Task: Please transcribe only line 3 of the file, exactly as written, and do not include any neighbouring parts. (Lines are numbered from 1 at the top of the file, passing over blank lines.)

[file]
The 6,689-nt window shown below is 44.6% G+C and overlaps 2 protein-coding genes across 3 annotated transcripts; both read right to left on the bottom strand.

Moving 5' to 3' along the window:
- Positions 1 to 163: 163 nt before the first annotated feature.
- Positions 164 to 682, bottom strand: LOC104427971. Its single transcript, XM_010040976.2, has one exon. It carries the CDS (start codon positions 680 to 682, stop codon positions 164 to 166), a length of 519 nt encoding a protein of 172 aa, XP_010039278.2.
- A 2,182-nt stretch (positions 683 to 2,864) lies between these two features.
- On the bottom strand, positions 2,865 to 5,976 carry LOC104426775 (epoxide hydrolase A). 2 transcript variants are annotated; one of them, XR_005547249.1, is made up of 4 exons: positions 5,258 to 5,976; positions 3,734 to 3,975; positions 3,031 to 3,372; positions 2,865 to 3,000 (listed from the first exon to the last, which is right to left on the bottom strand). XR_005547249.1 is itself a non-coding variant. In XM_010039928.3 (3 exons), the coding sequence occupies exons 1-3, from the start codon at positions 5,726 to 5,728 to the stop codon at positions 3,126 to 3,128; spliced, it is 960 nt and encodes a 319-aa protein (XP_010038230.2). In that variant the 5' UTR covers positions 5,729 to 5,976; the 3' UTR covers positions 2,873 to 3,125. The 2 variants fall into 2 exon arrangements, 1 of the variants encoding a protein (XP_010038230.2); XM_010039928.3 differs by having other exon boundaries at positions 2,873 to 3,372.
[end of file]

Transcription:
- Positions 1 to 163: 163 nt before the first annotated feature.